|Release Notes for MkLinux on HP PA-RISC|
This is the release of the MkLinux server based on Linux 2.0.30 and the Open Group RI Microkernel (called pmk1.1) for the HP PA-RISC 1.1 HP700 series. This distribution provides a bootable root file system, usr and var directories as compressed tar files and the Microkernel and Linux server sources.
The system comes with the complete X11R6 distribution, the ELF GNU compiler tools and gdb in RPM format.
This document describes how to install and set up an HP machine for MkLinux.
The PA1.1 family of processors are supported (PA7150, PA7100LC, PA7200). The kernel has been successfully booted on a number of HP700 machines (705, 720, 725/50, 725/100, 770) with the corresponding family of bus adaptors (WAX, LASI, ASP, SCSI and FWSCSI).
Supported devices are SCSI and FWSCSI disks, RS232 serial port, HIL and PS2 keyboard and mouse, pc586 Ethernet and CRX/GRX graphics. Fast networks, Myrinet and FDDI, are supported by the microkernel but not yet exported to the Linux server.
You need a machine on which you can plug your future Linux disk and do a 'dd'. The root partition is 64M uncompressed.
In order to install the full MkLinux system and a comfortable amount (32M) of swap space, a 425M disk is a minimum. The X11R6 suite needs to be built.
The system is robust enough to support several hours of edit-compilation-test loops without a crash. The Mach kernel and the Linux server can be rebuilt on itself as well as the GNU tools and other commands and libraries. Most of the packages not provided here can be built out of the box. However, keep in mind that a lot of functionalities may still be missing or not fully tested.
We had already ported the Open Group RI Microkernel to the HP PA-RISC (OSF1/MK-PA) and the MkLinux server was already running on the PowerMac and Intel platforms. We took this as a good opportunity to show the modularity and portability of the kernel/server architecture. The experience showed that absolutely no work was needed in the microkernel and that about 5 weeks effort was needed to port the machine dependent parts of the Linux server itself. The only changes in the machine independent code were due to the stack direction differences between the PA-RISC and other architectures.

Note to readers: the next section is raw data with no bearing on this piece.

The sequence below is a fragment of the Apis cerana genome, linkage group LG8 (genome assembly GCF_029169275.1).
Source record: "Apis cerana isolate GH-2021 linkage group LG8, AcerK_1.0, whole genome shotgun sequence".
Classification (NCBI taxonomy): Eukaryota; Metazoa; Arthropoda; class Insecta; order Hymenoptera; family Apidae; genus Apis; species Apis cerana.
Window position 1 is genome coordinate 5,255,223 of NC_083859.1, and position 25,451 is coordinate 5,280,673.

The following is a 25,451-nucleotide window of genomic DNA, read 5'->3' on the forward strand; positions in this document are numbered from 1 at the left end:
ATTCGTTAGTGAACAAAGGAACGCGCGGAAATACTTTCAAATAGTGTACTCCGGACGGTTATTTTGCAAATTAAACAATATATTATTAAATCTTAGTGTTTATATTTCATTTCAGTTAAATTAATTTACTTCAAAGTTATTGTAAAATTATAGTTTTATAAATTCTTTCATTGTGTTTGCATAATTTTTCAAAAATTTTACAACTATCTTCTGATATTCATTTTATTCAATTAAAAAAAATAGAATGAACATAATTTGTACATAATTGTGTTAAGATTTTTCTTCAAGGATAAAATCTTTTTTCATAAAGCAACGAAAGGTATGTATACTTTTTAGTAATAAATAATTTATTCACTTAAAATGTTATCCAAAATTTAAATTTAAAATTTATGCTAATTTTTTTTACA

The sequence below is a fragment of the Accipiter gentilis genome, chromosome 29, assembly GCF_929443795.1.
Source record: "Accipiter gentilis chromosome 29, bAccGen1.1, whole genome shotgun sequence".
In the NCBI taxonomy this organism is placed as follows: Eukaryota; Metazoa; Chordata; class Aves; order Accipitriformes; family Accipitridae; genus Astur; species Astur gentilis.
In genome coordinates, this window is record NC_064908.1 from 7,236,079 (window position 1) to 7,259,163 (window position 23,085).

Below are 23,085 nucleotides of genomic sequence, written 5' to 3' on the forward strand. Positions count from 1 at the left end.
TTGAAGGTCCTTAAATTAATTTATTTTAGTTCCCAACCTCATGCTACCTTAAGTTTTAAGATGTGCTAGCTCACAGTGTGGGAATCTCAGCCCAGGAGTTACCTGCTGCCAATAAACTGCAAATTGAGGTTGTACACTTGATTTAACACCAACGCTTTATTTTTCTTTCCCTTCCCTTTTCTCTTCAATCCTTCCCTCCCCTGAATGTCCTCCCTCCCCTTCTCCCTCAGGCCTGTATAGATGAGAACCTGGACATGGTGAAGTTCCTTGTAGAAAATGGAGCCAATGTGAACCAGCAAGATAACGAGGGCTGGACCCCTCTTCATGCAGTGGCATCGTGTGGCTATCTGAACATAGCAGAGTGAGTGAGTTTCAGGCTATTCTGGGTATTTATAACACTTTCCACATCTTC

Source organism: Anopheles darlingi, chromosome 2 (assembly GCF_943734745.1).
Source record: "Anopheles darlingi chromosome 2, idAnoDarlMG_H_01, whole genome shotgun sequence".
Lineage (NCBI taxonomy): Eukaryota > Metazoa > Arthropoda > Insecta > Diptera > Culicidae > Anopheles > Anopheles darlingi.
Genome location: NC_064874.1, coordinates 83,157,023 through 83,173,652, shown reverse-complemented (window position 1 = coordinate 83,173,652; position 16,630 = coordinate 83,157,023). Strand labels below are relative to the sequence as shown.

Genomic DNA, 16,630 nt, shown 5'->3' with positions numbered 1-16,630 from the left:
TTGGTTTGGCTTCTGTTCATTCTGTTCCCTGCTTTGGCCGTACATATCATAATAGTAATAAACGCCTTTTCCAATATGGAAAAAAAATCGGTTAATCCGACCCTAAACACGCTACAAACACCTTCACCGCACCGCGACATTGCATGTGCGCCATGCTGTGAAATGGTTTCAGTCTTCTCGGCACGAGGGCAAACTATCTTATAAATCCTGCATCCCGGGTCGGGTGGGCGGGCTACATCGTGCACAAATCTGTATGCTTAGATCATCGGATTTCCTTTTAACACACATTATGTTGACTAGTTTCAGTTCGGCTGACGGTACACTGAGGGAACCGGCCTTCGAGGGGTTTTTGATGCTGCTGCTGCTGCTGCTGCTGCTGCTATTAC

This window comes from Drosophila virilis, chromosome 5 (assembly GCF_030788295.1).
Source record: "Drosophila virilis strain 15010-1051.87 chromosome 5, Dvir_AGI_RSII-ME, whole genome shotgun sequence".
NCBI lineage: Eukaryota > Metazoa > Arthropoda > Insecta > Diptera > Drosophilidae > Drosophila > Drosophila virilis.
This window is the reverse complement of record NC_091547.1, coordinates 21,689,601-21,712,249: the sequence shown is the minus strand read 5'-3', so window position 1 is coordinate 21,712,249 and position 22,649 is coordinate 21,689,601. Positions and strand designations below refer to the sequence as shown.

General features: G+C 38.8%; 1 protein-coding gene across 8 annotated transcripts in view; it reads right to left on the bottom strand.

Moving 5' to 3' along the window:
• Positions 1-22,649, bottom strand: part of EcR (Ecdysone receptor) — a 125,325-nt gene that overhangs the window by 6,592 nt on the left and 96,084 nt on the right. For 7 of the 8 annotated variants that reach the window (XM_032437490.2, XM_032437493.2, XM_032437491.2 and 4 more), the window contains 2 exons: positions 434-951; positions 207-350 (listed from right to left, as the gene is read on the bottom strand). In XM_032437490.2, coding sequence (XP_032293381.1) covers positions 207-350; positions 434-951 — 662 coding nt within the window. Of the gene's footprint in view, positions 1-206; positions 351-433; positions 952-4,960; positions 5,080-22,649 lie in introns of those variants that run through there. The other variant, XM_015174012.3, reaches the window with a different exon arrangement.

However, since no Linux system was available for the PA-RISC, a significant amount of work was needed to obtain a usable system, including bootstrapping the Linux file system, porting commands and libraries, X11R6 support, gcc and debugger support, benchmarking and code optimization.
The distribution is quite large in size, since it includes a physical copy of the root partition and a tar file of the /usr binaries. The files in the distribution (with their size in parentheses) are:
.gz files are compressed with gzip.
The root_ext2_g_dd.bin image contains the boot, the disklabel and the root file system of a Linux (ext2) file system assuming that your target SCSI disk is at the address 6.
To load the image from the host machine, you need to plug your disk on a machine from which you can dump it:
You can now boot in single user mode, still assuming your disk is at SCSI 6:
The -a flag is to boot interactively, the kernel should start up and ask you the root device and the servers. Add -s to vmlinux to boot in single user mode:
If you are asked for a root device, answer 'sdXa' where X is your SCSI address. Accept the prompted servers.
At this stage, if your disk was not initially at SCSI 6, you can edit /etc/fstab with ed.
The swap area is the partition 2.
The first time you boot, you'll get a message saying "UNEXPECTED INCONSISTENCY RUN fsck MANUALLY" on the /usr and /var partitions. Ignore it. The disk release binary expects /var in the partition 4 and /usr in the partition 5. The partition 3 maps the full disk.
Outside MkLinux, the disks are named with the Mach terminology, Linux terminology is used when accessing them from /dev. The main difference is that the disks are referenced in Mach by letters and in Linux by numbers, while the partitions are referenced in Mach by numbers and in Linux by letters. Also minors are counted from 16 to 16 (for compatibility with Intel and PPC). For example, for the the 4th partition of a SCSI at address 6 you'll find the Mach device sd6d and Linux device /dev/sdg4 (minor 100 = 6*16 + 4)
The following files need to be modified in order to configure your network:
The next step is to ftp the usr.tar and var.tar files. Untar them in their respective mounted file systems and delete the tar files.
shutdown and reboot.
You can label a new disk or change the partition sizes with the 'disklabel' command. The disk descriptions are in /etc/disktab.
If you want your disk to be bootable, the bootsectors provided with the release should then be installed on the disk: (the root.dd dump provided in the release is already bootable).
Gdb is available to debug ELF Linux programs, however to debug the MkLinux server itself we use a remote ethernet gdb, called tgdb, which has been found very useful to do symbolic debugging on (unix or non-unix) Mach tasks. A short document on the setup of tgdb is available.
Support for loading and debugging MkLinux as a second server is not yet available.
The first PA Mach port was done by the University of Utah (see Mach/Lites 4.4 PA port ) from which many of the drivers and locore code was derived. NSWC stressed the real time support and they were the first courageous real user of the OSF1/MKPA system, helping us to identify numerous real time bugs. Finally, thanks to HP for having supported us for this project.
Last Modified: Fri Oct 15 15:23:33 CDT 1999 by email@example.com
Copyright 1997 The Open Group
Copyright 1999 the Central Iowa (Model) Railroad